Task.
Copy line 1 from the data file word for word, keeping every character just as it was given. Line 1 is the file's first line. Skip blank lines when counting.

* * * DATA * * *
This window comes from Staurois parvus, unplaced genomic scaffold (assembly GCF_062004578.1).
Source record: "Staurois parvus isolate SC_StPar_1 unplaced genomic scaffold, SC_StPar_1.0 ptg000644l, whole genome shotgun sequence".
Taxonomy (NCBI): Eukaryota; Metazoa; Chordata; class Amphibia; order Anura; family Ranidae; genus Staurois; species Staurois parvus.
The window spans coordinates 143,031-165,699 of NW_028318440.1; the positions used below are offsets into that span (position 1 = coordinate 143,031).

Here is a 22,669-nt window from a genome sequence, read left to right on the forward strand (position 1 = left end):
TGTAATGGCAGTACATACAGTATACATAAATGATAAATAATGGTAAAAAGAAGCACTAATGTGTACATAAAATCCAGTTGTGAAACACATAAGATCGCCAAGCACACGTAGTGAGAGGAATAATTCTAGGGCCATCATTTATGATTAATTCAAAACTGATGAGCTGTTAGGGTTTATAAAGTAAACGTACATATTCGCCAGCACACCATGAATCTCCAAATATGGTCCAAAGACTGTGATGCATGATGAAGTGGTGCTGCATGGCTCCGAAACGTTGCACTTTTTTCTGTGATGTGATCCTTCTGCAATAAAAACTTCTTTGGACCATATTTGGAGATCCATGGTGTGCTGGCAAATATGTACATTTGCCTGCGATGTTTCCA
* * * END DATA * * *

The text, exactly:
This window comes from Staurois parvus, unplaced genomic scaffold (assembly GCF_062004578.1).